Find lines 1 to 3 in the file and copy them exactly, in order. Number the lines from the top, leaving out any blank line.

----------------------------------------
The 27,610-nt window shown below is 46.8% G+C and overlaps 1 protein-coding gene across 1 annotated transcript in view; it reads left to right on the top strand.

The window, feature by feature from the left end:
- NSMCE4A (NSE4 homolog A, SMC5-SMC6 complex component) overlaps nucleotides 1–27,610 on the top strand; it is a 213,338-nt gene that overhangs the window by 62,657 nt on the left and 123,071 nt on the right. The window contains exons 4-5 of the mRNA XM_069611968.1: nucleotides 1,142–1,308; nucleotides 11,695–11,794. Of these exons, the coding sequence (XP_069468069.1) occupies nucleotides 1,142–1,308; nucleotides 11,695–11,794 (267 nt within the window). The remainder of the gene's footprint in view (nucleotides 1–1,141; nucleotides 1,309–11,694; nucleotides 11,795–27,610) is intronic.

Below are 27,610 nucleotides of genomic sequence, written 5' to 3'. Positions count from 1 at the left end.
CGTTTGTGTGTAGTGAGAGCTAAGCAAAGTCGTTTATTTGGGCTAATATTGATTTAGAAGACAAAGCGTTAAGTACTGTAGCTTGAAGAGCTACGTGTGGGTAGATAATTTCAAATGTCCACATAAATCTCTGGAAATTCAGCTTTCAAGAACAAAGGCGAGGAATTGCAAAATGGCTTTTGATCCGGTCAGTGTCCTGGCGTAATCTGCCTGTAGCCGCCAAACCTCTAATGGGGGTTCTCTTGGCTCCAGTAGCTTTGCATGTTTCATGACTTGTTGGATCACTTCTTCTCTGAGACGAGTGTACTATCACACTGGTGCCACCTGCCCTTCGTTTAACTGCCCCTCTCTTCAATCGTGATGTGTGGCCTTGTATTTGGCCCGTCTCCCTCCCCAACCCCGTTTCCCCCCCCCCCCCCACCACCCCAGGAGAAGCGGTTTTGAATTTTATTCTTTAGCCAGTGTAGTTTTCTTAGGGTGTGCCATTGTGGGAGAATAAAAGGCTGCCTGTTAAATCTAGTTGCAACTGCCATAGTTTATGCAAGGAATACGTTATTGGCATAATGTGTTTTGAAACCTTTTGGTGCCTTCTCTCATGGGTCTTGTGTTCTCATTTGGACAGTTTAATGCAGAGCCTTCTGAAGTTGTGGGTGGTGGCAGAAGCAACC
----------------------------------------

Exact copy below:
The 27,610-nt window shown below is 46.8% G+C and overlaps 1 protein-coding gene across 1 annotated transcript in view; it reads left to right on the top strand.

The window, feature by feature from the left end:
- NSMCE4A (NSE4 homolog A, SMC5-SMC6 complex component) overlaps nucleotides 1–27,610 on the top strand; it is a 213,338-nt gene that overhangs the window by 62,657 nt on the left and 123,071 nt on the right. The window contains exons 4-5 of the mRNA XM_069611968.1: nucleotides 1,142–1,308; nucleotides 11,695–11,794. Of these exons, the coding sequence (XP_069468069.1) occupies nucleotides 1,142–1,308; nucleotides 11,695–11,794 (267 nt within the window). The remainder of the gene's footprint in view (nucleotides 1–1,141; nucleotides 1,309–11,694; nucleotides 11,795–27,610) is intronic.